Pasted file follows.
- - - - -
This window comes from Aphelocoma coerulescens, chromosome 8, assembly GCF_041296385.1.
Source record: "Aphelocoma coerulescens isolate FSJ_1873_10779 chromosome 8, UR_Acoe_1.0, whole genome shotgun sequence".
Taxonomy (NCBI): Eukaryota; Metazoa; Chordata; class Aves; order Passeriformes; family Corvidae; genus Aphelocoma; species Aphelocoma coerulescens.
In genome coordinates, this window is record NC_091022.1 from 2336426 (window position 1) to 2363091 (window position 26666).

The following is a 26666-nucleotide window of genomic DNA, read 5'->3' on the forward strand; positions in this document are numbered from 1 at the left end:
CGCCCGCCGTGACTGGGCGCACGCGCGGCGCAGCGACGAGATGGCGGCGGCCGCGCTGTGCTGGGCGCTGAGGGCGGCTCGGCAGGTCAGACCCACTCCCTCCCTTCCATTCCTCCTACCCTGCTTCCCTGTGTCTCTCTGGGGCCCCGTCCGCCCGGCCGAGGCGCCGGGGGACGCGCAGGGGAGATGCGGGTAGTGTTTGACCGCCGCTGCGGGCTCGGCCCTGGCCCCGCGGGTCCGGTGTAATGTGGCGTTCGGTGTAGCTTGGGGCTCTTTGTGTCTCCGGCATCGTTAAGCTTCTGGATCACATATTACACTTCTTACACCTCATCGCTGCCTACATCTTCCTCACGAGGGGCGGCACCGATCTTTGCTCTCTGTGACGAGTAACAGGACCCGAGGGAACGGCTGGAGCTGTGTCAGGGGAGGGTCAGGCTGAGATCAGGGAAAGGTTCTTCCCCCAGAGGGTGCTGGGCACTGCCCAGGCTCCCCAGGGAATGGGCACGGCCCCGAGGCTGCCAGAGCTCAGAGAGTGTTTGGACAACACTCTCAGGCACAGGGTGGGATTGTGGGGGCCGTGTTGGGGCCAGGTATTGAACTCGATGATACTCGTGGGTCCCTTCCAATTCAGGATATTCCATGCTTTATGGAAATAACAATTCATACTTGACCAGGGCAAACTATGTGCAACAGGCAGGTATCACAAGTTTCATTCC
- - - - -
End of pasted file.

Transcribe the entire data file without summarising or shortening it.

This window comes from Aphelocoma coerulescens, chromosome 8, assembly GCF_041296385.1.
Source record: "Aphelocoma coerulescens isolate FSJ_1873_10779 chromosome 8, UR_Acoe_1.0, whole genome shotgun sequence".
Taxonomy (NCBI): Eukaryota; Metazoa; Chordata; class Aves; order Passeriformes; family Corvidae; genus Aphelocoma; species Aphelocoma coerulescens.
In genome coordinates, this window is record NC_091022.1 from 2336426 (window position 1) to 2363091 (window position 26666).

The following is a 26666-nucleotide window of genomic DNA, read 5'->3' on the forward strand; positions in this document are numbered from 1 at the left end:
CGCCCGCCGTGACTGGGCGCACGCGCGGCGCAGCGACGAGATGGCGGCGGCCGCGCTGTGCTGGGCGCTGAGGGCGGCTCGGCAGGTCAGACCCACTCCCTCCCTTCCATTCCTCCTACCCTGCTTCCCTGTGTCTCTCTGGGGCCCCGTCCGCCCGGCCGAGGCGCCGGGGGACGCGCAGGGGAGATGCGGGTAGTGTTTGACCGCCGCTGCGGGCTCGGCCCTGGCCCCGCGGGTCCGGTGTAATGTGGCGTTCGGTGTAGCTTGGGGCTCTTTGTGTCTCCGGCATCGTTAAGCTTCTGGATCACATATTACACTTCTTACACCTCATCGCTGCCTACATCTTCCTCACGAGGGGCGGCACCGATCTTTGCTCTCTGTGACGAGTAACAGGACCCGAGGGAACGGCTGGAGCTGTGTCAGGGGAGGGTCAGGCTGAGATCAGGGAAAGGTTCTTCCCCCAGAGGGTGCTGGGCACTGCCCAGGCTCCCCAGGGAATGGGCACGGCCCCGAGGCTGCCAGAGCTCAGAGAGTGTTTGGACAACACTCTCAGGCACAGGGTGGGATTGTGGGGGCCGTGTTGGGGCCAGGTATTGAACTCGATGATACTCGTGGGTCCCTTCCAATTCAGGATATTCCATGCTTTATGGAAATAACAATTCATACTTGACCAGGGCAAACTATGTGCAACAGGCAGGTATCACAAGTTTCATTCC